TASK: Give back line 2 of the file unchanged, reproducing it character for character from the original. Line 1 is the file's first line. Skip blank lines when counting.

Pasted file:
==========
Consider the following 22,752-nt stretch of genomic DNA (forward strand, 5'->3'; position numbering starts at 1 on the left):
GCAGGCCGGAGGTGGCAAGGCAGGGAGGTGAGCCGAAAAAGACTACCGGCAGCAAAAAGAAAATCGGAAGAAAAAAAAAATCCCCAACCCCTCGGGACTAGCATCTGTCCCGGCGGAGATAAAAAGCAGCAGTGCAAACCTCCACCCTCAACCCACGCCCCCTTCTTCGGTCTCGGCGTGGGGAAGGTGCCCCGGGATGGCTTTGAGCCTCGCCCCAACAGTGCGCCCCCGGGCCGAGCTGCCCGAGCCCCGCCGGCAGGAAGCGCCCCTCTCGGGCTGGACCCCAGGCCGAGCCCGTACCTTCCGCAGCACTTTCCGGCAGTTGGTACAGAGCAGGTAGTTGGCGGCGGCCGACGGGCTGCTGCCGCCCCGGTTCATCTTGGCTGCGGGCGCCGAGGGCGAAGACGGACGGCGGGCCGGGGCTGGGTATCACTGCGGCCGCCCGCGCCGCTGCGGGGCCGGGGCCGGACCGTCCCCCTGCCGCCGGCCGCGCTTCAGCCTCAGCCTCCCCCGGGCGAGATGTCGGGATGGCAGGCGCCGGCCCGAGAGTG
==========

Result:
GCAGGCCGGAGGTGGCAAGGCAGGGAGGTGAGCCGAAAAAGACTACCGGCAGCAAAAAGAAAATCGGAAGAAAAAAAAAATCCCCAACCCCTCGGGACTAGCATCTGTCCCGGCGGAGATAAAAAGCAGCAGTGCAAACCTCCACCCTCAACCCACGCCCCCTTCTTCGGTCTCGGCGTGGGGAAGGTGCCCCGGGATGGCTTTGAGCCTCGCCCCAACAGTGCGCCCCCGGGCCGAGCTGCCCGAGCCCCGCCGGCAGGAAGCGCCCCTCTCGGGCTGGACCCCAGGCCGAGCCCGTACCTTCCGCAGCACTTTCCGGCAGTTGGTACAGAGCAGGTAGTTGGCGGCGGCCGACGGGCTGCTGCCGCCCCGGTTCATCTTGGCTGCGGGCGCCGAGGGCGAAGACGGACGGCGGGCCGGGGCTGGGTATCACTGCGGCCGCCCGCGCCGCTGCGGGGCCGGGGCCGGACCGTCCCCCTGCCGCCGGCCGCGCTTCAGCCTCAGCCTCCCCCGGGCGAGATGTCGGGATGGCAGGCGCCGGCCCGAGAGTG